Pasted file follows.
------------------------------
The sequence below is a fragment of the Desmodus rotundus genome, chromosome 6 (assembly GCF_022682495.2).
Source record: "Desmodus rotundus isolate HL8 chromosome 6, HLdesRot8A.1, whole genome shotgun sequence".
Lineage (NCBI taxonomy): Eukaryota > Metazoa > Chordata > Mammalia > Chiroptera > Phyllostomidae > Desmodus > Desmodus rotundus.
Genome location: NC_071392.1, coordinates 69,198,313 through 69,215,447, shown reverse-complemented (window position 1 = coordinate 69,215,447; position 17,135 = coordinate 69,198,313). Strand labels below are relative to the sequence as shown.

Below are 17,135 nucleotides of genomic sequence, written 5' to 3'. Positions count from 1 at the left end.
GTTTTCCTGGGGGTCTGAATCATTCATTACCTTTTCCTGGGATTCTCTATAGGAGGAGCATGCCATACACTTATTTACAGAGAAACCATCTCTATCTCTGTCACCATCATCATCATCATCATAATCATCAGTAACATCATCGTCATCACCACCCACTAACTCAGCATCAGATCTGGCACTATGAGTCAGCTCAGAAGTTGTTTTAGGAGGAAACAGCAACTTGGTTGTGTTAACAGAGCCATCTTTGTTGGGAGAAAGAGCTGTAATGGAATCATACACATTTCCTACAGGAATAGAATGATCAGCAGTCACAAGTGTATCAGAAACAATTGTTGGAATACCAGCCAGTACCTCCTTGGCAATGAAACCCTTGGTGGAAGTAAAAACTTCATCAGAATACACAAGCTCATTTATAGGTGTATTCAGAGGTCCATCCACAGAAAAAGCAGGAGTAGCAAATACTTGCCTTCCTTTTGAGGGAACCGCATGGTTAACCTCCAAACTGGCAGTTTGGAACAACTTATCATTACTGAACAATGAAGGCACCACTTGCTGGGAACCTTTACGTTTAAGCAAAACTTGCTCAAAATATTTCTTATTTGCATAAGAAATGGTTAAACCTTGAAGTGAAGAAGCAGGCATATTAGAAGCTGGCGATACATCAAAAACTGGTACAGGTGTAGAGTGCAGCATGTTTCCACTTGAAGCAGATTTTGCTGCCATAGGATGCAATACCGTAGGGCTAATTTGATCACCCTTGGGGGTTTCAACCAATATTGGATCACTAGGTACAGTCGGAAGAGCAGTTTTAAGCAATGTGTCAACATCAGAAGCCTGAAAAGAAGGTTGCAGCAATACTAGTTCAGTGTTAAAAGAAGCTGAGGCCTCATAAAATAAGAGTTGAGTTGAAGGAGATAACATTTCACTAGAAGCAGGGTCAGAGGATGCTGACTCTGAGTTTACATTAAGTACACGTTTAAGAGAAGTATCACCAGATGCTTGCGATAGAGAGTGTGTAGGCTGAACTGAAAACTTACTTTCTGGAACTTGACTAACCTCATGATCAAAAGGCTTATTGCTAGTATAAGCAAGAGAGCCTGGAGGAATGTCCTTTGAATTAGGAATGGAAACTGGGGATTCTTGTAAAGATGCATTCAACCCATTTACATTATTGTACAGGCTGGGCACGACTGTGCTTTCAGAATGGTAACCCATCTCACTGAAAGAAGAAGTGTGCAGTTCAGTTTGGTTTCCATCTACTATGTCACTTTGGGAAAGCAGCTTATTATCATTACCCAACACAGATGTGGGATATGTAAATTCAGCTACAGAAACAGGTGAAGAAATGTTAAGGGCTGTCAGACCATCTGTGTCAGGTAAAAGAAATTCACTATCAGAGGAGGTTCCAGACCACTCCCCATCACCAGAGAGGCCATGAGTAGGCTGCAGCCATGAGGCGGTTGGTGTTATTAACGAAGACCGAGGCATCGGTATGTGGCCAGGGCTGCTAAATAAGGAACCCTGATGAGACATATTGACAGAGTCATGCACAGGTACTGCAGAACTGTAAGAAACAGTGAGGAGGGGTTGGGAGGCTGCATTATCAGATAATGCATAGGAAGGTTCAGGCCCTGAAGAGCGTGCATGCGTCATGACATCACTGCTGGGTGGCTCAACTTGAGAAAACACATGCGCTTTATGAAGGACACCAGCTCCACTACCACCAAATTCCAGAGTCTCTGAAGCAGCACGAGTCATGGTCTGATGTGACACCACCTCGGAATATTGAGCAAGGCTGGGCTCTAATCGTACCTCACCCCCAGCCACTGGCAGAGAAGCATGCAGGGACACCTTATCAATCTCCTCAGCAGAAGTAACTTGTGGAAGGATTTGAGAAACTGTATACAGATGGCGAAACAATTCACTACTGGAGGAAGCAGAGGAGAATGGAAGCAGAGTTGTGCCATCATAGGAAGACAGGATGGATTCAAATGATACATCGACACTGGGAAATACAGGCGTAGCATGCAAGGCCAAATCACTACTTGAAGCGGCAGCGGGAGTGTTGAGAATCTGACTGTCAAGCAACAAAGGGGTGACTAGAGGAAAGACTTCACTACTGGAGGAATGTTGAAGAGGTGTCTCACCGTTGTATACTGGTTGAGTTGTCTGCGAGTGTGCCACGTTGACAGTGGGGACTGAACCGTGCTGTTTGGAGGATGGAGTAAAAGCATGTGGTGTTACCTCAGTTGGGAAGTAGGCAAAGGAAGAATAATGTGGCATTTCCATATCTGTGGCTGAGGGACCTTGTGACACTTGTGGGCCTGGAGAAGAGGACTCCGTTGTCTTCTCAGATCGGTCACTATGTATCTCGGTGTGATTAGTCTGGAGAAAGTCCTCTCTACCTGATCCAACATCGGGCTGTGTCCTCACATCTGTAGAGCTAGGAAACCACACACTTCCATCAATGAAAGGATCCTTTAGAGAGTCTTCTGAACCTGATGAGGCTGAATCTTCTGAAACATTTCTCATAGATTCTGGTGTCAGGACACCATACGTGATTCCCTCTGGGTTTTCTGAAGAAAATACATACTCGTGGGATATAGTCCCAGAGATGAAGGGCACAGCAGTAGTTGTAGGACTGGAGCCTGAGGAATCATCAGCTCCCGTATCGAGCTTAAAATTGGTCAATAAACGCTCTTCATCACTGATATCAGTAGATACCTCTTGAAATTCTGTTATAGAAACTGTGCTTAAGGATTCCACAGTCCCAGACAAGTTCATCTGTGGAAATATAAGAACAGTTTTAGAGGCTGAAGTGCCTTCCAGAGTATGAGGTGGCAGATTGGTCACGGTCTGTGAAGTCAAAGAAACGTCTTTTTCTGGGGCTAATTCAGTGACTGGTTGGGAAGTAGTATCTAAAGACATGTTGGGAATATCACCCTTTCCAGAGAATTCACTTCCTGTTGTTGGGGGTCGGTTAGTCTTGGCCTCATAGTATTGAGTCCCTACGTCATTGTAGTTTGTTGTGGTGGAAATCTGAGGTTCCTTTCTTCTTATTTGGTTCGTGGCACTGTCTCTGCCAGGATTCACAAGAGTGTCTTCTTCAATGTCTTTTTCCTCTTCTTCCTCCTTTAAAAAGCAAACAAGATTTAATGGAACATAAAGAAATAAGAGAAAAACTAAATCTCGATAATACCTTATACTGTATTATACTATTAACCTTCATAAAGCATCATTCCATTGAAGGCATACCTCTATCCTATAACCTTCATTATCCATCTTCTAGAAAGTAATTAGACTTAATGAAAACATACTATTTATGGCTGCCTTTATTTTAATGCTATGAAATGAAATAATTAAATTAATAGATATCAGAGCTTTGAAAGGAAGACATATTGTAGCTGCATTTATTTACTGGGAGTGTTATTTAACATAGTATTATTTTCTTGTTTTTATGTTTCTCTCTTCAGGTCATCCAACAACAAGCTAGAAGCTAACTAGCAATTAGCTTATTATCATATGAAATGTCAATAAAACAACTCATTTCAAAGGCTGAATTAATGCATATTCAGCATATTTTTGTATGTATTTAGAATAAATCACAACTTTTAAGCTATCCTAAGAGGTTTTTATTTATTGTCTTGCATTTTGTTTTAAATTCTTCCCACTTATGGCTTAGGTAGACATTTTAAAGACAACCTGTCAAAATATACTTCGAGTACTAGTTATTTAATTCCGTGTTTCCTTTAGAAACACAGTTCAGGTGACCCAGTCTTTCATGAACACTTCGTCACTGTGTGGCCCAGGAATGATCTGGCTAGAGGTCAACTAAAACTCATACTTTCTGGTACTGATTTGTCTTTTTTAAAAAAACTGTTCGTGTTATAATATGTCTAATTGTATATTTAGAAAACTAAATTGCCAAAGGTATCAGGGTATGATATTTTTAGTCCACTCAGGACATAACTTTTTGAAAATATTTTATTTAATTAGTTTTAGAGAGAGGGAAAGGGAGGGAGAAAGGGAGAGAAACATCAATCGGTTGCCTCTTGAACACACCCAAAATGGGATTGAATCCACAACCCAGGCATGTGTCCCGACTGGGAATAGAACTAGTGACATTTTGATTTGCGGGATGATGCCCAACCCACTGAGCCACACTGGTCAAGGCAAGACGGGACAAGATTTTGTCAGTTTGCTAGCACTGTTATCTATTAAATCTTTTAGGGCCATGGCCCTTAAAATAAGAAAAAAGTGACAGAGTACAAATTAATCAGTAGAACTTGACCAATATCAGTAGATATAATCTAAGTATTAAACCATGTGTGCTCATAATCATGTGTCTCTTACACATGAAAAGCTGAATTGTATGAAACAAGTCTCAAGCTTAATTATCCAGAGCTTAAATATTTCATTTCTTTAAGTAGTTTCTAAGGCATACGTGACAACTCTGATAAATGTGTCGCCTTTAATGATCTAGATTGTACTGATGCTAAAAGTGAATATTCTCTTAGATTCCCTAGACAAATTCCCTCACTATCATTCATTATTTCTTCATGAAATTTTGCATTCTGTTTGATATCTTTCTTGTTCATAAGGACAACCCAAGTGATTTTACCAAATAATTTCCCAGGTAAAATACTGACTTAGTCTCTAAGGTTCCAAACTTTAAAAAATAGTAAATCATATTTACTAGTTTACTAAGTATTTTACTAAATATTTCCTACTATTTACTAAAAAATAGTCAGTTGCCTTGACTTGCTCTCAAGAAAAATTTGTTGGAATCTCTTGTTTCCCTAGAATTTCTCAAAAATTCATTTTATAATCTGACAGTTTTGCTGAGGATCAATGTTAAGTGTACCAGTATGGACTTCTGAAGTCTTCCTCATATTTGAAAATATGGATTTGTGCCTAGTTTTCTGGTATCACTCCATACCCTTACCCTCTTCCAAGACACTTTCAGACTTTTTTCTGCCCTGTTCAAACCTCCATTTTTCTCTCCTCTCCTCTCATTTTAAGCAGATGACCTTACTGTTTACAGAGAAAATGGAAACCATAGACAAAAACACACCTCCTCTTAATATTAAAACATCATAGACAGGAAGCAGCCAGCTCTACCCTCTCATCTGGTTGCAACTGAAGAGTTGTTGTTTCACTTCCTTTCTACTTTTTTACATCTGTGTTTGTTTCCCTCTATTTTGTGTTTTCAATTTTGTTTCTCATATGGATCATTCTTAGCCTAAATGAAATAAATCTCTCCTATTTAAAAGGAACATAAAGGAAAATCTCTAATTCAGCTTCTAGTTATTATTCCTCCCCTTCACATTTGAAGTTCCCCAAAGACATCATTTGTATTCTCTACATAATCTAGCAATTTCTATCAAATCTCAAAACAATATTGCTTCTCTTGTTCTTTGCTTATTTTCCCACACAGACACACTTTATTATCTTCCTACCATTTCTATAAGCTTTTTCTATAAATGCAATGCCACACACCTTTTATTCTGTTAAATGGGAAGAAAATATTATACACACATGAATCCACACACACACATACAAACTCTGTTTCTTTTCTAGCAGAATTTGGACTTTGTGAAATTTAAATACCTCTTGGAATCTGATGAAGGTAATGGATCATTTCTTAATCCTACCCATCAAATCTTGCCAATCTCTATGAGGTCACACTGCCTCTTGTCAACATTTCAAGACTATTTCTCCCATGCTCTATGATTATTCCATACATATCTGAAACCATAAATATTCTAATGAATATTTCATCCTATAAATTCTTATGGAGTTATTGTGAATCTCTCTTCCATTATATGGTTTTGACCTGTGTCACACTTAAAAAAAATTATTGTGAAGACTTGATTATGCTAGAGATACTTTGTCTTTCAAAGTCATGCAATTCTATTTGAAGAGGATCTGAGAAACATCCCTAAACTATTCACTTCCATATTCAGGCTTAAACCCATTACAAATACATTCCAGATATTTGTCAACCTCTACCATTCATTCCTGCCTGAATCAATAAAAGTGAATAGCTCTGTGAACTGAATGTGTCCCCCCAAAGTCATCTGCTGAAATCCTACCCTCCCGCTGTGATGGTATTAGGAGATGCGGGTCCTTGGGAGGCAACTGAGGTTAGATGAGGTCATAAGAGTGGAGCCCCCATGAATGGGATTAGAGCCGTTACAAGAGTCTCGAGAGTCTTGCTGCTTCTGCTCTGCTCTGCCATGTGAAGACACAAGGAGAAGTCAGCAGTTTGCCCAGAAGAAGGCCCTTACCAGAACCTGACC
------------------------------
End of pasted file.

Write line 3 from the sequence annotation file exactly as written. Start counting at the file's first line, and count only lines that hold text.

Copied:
Lineage (NCBI taxonomy): Eukaryota > Metazoa > Chordata > Mammalia > Chiroptera > Phyllostomidae > Desmodus > Desmodus rotundus.